Archives

June, 2011

From WWB to Book: Success Stories, II

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Continuing our series on WWB authors who've sold English-language rights to their work as a result of appearing in WWB, we're delighted to announce the publication of the graphic novel Farm 54, written by Galit Seliktar and illustrated by Gilad Seliktar, now available from Fanfare/Ponent Mon.…...

From the Translator: Elizabeth Harris on Translating Marco di Marco

In this installment of "From the translator,"  Elizabeth Harris weighs in on dialogue, scene, exposition, and the fascinating process behind rendering Marco Di Marco's Moving Like Geckos for Words without Borders. You can read the piece in our June 2011 issue over here. I'm very pleased…...

Literature is a Dangerous Game: Roberto Bolaño’s Between Parentheses

Roberto Bolaño was the kind of writer who belonged to a species that is hopefully not as endangered as appearances suggest: writers who read more than they write. Bolaño read a lot, and he loved that Borges boasted about the books he read instead of the books he wrote. In his own fiction,…...

The City and the Writer: In Athens with Dimitris Athinakis

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If each city is like a game of chess, the day when I have learned the rules, I shall finally possess my empire, even if I shall never succeed in knowing all the cities it contains.                                                              …...

LGBT Korea on Film: Anonymity and Representation

In recent years, gay male characters have been featured in South Korean television and cinema—and even in a commercial or two. Movies like The King and The Clown and A Frozen Flower and the television shows Coffee Prince and Life is Beautiful have proven popular with audiences, even as the social…...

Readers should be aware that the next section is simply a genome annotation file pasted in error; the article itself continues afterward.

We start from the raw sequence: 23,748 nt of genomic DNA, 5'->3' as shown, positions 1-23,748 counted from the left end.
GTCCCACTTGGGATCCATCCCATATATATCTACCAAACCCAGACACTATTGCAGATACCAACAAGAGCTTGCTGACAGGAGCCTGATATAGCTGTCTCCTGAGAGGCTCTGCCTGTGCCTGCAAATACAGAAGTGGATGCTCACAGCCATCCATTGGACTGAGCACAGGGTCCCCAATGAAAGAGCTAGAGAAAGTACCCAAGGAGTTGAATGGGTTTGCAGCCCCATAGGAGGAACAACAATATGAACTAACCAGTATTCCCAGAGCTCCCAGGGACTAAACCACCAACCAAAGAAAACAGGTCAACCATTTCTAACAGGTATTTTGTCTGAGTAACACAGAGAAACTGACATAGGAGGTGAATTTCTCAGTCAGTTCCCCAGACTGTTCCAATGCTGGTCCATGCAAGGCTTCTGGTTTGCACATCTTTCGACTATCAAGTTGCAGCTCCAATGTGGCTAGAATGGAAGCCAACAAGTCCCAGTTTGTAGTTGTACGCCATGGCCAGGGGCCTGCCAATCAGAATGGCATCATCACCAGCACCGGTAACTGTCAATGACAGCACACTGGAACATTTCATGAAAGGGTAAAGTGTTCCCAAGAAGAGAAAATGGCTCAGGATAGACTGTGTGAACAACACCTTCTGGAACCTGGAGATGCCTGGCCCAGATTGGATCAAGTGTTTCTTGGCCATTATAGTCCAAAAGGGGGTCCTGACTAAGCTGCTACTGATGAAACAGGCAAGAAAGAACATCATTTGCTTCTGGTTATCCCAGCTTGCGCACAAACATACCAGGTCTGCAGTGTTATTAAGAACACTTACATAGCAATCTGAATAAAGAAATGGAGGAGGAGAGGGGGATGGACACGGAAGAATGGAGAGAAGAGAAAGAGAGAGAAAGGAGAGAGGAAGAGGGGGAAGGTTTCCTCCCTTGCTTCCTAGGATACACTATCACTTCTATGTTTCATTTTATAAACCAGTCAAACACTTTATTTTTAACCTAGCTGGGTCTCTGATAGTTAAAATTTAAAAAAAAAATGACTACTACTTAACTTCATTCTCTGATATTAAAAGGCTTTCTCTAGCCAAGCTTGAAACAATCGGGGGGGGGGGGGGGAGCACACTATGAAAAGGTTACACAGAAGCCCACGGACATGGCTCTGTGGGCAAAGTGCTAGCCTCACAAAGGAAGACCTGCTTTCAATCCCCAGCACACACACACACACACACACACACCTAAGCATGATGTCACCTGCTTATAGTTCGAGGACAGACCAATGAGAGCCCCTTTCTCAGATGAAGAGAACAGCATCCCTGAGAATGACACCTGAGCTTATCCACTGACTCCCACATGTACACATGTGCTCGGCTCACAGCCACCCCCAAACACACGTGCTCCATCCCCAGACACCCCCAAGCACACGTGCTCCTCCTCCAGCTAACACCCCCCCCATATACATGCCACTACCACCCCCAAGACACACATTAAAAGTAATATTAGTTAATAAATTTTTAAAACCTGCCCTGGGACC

Edward Gauvin Wins Science Fiction and Fantasy Translation Award

We're thrilled to report that our magnifique translator Edward Gauvin has won the Science Fiction and Fantasy Translation Award for his rendering of Georges-Olivier Châteaureynaud's Life on Paper: Stories. The collection was also short-listed for the Best Translated Book Award. Edward published…...

Moacyr Scliar, 1939–2011

On 27 February 2011, the Brazilian Academy of Letters lost one of its most internationally renowned and widely translated members, Moacyr Scliar. Whatever the vagaries of literary fashion to come, Scliar’s place in the annals of Brazilian history seems assured, as the first author to give Jews…...

The Bolaño Guide to WWB

If you're compiling a reading list from Roberto Bolaño's Between Parentheses, you can find many of his recommended authors right here at WWB. Looking for "the best woman writer in Mexico"? That would be Carmen Boullosa. Is César Aira "mainly just boring," or "one of the three or…...

Eduardo Halfon Awarded Guggenheim

We're delighted to report that Eduardo Halfon has been awarded a Guggenheim Latin American and Caribbean Fellowship. In "The Polish Boxer," from our July 2009 Memory and Lies issue, Halfon gives voice to his grandfather, a Holocaust survivor, whose revision of the past has enabled him to live into…...

Teachers’ Pets, and Fools for Love

Marco Di Marco's "Moving Like Geckos" has a fraternal twin in last year's queer issue. Polish writer Eva Schilling's  "Fool"  also features a teacher-student pairing; in this case, though, the characters are female, and the classroom is not in an urban university, but in a provincial…...

Artists Talk: Israel/Palestine. An Interview with Raji Bathish

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In her latest dispatch for our Artists Talk: Israel/Palestine series, Azareen Van der Vliet speaks to Raji Bathish, a Palestinian poet, novelist, screenplay writer and cultural activist born in Nazareth. Bathish’s work has been widely published across the Arab and Israeli-Palestinian worlds. He…...

Intuitive Translation and Experimental Writing: Ashbery and Rimbaud

When a translator and author are well-paired, we have what Joy Williams has called John Ashbery’s new translation of Arthur Rimbaud’s Illuminations, “a marriage divine.” Ashbery, now eighty-four, holds a laundry list of literary awards and honors—Pulitzer, National Book…...

“Mr. Pamuk, did all this really happen to you?”

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The Naive and the Sentimental Novelist, translated from the Turkish by Nazim Dikba, is based on a series of lectures delivered at Harvard by Orhan Pamuk as part of the prestigious Charles Eliot Norton lecture series. Pamuk seems to have had a good time writing this book: In 2009, after air flights in…...

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